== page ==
Fast fashion is the term given to the production and consumption of clothing that is designed and manufactured super quickly, and sold at a relatively low price. It’s meant to be a quick turnaround (usually a few weeks or less) from design to delivery of new styles, allowing consumers to keep up with the latest trends.
Where a regular fashion brand would launch 2 to 4 collections per year, fast fashion brands can release anywhere from 12 to 24 collections in a year. Fast fashion has developed into a multi-billion-dollar industry posting an estimated annual revenue of $25.09 billion in 2020, with an annual expected growth rate of 21.9%.
While it’s often seen as a positive thing for consumers who want to stay on top of trends, fast fashion has also been criticized for its impact on society and the environment. The production process behind fast fashion is heavily reliant on exploitation of labor, opaque production practices and synthetic materials and dyes that can’t be recycled easily.
So, let’s dig deep into the environmental and social impact of fast fashion brands.
The environmental toll of fast fashion
Water – Due to poor waste management by the textile industry, 20% of industrial water pollution results from textile treatment and dyes. This water is directly dumped into rivers without any treatment. Certain metals, such as lead and mercury, are released into the river through this process, which is harmful to both aquatic life and humans living along riverbanks.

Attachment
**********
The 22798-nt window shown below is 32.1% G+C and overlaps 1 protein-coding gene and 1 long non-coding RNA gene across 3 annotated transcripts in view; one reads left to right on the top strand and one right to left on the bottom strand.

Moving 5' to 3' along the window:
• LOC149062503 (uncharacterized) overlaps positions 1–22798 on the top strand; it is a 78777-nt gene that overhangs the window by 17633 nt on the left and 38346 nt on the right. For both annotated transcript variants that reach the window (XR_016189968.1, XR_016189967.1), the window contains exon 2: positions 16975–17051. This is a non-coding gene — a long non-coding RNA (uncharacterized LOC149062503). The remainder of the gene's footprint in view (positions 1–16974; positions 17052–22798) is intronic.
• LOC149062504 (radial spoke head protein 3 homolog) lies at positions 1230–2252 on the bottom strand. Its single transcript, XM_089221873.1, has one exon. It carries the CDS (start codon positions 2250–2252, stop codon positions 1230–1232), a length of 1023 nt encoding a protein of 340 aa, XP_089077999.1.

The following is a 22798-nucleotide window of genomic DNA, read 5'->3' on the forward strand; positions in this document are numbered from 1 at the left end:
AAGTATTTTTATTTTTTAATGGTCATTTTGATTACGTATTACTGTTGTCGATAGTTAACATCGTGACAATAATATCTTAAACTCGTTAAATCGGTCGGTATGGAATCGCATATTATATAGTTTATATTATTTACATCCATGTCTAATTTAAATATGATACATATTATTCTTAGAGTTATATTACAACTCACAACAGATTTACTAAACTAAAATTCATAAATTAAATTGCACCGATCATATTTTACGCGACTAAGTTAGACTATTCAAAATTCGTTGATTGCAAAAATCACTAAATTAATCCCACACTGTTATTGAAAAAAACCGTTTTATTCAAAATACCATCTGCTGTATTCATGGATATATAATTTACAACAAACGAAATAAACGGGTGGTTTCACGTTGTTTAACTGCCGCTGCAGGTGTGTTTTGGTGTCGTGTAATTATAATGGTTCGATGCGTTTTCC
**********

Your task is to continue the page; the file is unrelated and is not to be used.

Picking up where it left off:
At the same time, fashion brands are responsible for a large share of global freshwater consumption. While nearly 3.6 billion face the risk of water scarcity, the fashion industry has one of the highest consumption levels, with 200 tons of freshwater needed to dye and finish just one ton of fabric. All this adds up to a significant pressure on water resources.
Microfibers – Microfibers from synthetic clothing are a threat to the environment, entering the food chain and causing problems for aquatic animals. For example, when we wash our clothes, a small number of microfibers are released into the water. In total, 19000 tons of textile microplastic fibers reach the ocean every year.
Microplastics have been found in the digestive systems of numerous marine animals. Through this process, plastics move through the food chain, eventually affecting humans.
Waste Accumulation – Fast fashion produces numerous collections in a short time, which means more and more clothes are thrown away. In developed countries, each family throws away nearly 30 kilograms of clothing every year on average. Only 15% of this gets recycled, while the rest is dumped or burned.
Most of these garments are made of synthetic fibers, which take about 200 years to decompose. When we dispose of these garments, they end up in landfills and pollute the land. Burning them for energy will only harm the air we breathe.
Greenhouse Emission – The fashion industry emits large amounts of greenhouse gases during the production, manufacturing and transportation of garments. It contributes to around 10% of total carbon emissions.